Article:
Chiat/Day was created in 1968 by the merger of Jay Chiat & Associates, a Los Angeles shop founded by Jay Chiat in 1962, and California agency Faust/Day, under partner Guy Day. Mr. Day served as president of the merged agency for most of the next two decades, leaving in 1988.
Each of the parent agencies was small and focused on technical advertising for the computer industry. The combined agency numbered about 50 employees and won its first major account, Equitable Savings Bank, within a month. In 1970, the agency's ads for the community youth organization Direction Sports, featuring the provocative slogan "My hero, the pimp," won it attention. Among Chiat/Day's notable campaigns are 20-page magazine ads for Yamaha motorcycles (an unprecedented length for print ads) and the agency's Honda ads from the early 1970s, which won a host of awards. Mr. Chiat credited the agency's success in part to its Japan-based clients, such as Honda.
Chiat/Day did some of its best-regarded work in the 1980s. In 1983, it launched the first of its ads for sportswear manufacturer Nike, which initially wanted an upbeat, humorous campaign. Chiat/Day's campaign, however, featured sweaty, hard-working athletes wearing Nike attire and bearing the tagline, "We haven't forgotten why they're called sweats."
But it was Chiat/Day's work in the 1980s for Apple Computer that made advertising history. In 1984, the agency created a controversial spot for Apple's then-new Macintosh computer. Called "1984," it was directed by British filmmaker Ridley Scott and aired only once, on that year's Super Bowl broadcast. The commercial offered a stark Orwellian vision of a future ruled by Big Brother. Zombie-like workers chanted before the authority figure preaching to them from a huge TV screen. Then the spot showed a young female athlete running into the room and throwing a hammer through the screen, a symbolic challenge by upstart Apple to IBM Corp.'s dominance in the computer market.
The spot won a Grand Effie, a Gold Lion, a Belding bowl and a Clio. Advertising Age named the spot its commercial of the decade and awarded it the No. 12 spot on its list of the best advertising of the 20th century.
The spot's success is credited with turning the Super Bowl into the premiere U.S. showcase for new commercials. Chiat/Day also picked up several new accounts as a result of the Apple spot, including Bristol-Myers Co., 3M Corp. and Pizza Hut.
But the agency misfired in 1985 with "Lemmings," another Apple spot that debuted on the Super Bowl that year. As the name suggested, "Lemmings" showed a line of business executives dressed in monotonously similar dark suits snaking their way single-file through a desolate countryside to a sound track with a dirgelike rendition of "Hi Ho, Hi Ho, It's Off to Work We Go" from the 1937 animated film "Snow White & the Seven Dwarfs." Reaching a cliff, the blindfolded businessmen one by one plunge off the cliff until a rebel, pausing at the cliff's edge and lifting his blindfold, turns aside. The spot's dark tone, however, won the marketer few fans.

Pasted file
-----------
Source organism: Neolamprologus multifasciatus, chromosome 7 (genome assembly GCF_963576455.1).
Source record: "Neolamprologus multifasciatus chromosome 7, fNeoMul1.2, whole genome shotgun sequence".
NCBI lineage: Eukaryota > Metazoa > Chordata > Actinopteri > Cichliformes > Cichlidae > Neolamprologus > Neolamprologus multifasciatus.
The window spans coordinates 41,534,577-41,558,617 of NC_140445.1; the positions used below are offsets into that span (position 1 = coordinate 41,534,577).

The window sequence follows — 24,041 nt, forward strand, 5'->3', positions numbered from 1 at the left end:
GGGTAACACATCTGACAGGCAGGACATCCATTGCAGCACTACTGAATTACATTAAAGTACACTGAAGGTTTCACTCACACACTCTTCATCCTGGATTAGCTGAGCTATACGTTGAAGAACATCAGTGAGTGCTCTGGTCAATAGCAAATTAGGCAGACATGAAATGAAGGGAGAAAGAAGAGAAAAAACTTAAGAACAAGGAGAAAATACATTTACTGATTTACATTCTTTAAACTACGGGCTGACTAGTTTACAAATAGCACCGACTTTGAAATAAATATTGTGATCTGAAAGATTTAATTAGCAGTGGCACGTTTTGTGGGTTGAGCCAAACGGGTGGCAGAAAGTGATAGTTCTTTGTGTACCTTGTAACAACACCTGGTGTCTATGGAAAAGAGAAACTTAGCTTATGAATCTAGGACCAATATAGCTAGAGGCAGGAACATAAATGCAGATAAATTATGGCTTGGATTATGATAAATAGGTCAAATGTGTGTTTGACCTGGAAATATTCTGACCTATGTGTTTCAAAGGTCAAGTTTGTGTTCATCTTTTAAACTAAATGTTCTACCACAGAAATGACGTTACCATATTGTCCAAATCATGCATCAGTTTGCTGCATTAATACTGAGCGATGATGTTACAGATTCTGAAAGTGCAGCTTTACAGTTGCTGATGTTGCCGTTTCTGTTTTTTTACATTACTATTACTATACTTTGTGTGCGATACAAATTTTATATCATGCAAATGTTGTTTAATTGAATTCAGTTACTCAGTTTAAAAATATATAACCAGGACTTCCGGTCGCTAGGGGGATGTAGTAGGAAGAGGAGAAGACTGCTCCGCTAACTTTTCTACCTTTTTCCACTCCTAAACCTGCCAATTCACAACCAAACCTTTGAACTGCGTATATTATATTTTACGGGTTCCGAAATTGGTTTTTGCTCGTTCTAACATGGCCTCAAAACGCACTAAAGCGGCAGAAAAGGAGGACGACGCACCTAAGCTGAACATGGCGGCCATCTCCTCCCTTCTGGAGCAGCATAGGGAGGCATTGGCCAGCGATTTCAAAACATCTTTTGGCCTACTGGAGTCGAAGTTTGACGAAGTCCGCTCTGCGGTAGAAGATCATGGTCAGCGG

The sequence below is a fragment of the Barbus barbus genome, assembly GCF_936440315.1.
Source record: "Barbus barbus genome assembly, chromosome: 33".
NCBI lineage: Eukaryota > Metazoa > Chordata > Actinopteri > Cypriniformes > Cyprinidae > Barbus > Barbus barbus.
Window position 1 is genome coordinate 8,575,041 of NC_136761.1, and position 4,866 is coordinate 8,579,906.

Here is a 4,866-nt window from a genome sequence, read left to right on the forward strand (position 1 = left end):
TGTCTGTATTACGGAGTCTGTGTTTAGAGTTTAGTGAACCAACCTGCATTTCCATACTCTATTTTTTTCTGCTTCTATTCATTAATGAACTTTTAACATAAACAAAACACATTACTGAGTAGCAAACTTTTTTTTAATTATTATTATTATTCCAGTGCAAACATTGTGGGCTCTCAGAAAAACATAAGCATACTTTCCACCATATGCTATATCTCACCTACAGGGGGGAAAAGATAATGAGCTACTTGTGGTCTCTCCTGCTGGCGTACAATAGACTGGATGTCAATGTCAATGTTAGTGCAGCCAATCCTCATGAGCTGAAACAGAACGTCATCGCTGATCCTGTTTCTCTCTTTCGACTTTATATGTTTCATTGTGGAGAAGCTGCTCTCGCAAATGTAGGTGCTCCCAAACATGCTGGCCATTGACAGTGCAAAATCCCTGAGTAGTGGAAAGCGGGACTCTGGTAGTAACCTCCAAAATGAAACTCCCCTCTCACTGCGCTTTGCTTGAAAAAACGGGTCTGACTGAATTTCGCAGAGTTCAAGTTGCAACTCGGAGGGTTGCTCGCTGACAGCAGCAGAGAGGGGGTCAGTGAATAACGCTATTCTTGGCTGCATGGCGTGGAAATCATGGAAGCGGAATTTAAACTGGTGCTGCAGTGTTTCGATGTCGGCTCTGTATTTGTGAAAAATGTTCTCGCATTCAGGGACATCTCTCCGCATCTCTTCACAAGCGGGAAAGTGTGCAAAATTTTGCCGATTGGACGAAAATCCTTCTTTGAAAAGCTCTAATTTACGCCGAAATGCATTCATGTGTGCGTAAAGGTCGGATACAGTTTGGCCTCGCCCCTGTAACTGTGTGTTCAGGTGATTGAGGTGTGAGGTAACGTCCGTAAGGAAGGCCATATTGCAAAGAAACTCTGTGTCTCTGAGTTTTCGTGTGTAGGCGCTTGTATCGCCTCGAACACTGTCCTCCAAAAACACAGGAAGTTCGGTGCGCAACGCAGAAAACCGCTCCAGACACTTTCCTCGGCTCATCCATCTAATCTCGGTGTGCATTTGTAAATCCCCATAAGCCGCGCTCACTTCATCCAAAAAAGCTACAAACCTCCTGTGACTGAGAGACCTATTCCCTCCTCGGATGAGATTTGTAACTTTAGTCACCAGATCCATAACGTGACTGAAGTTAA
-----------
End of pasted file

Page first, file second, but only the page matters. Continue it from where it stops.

In 1987, Chiat/Day won the $90 million Nissan Motors account, which put it among the nation's top shops with annual billings of more than $500 million.
Also in the late 1980s, Chiat/Day introduced a campaign for Eveready Battery Co. that featured an unstoppable, drum-banging pink toy bunny powered by Eveready's dependable Energizer batteries. The bunny and the familiar "Energizer batteries. They keep going and going and going . . . " slogan were still in use at the end of the 20th century.
In 1989, in an attempt to better serve large accounts in the U.S., Australia and New Zealand, Chiat/Day merged with the Australia-based Mojo MDA Group. But the 1990s proved hard years, with an economic downturn and major account losses such as American Express and Shearson Lehman. Chiat/Day sold its San Francisco office in 1990, and Thomas McElligott, a founder of Fallon McElligott Rice, was hired and lost within a period of nine months. In 1992, Chiat/Day sold the Mojo network to Foote, Cone & Belding Communications.
Along with a move to a new facility in Venice, Calif., came a much-ballyhooed move to a "virtual office" concept in which staff members no longer worked at assigned desks but instead kept their supplies in lockers and carried laptop computers. Videoconferencing, working from home and the use of extensive e-mails were touted as the wave of the future, but eventually Chiat/Day was forced to discontinue the experiment when it proved unfeasible. On balance, however, Chiat/Day's forward-looking attitude served it well when it became the first U.S. agency to import account planning and account planners from the U.K. and the new discipline began to spread to other U.S. shops.
Merger with TBWA
Still on the lookout for international support, Chiat/Day in 1995 merged with TBWA, a traditional Madison Avenue agency best known for its Absolut vodka ads, to form TBWA Chiat/Day. TBWA was strong in overseas markets, having offices in more than 30 countries, but it had only a weak presence on the West Coast, where Chiat/Day was strong. The merger created an ad agency with more than $2 billion in annual billings but led to the departure of Jay Chiat in 1996, a year after TBWA Chiat/Day became a unit of Omnicom Group. He died in 2002.
Mr. Chiat also employed a number of creative stars, including Lee Clow, hired in 1972 and now chairman-worldwide creative director at TBWA/Chiat/Day, as well as Bob Kuperman, Rick Boyko and Steve Hayden.
In 1999, TBWA Chiat/Day moved into an architecturally innovative office complex in Playa del Rey, Calif., and subsequently restyled its name as TBWA/Chiat/Day.
In 2003, TBWA/Chiat/Day's three U.S. offices made up the U.S. brand of TBWA Worldwide. TBWA Worldwide had U.S. revenues that year were $125.6 million, up 10.2% from 2002 figures, according to Advertising Age.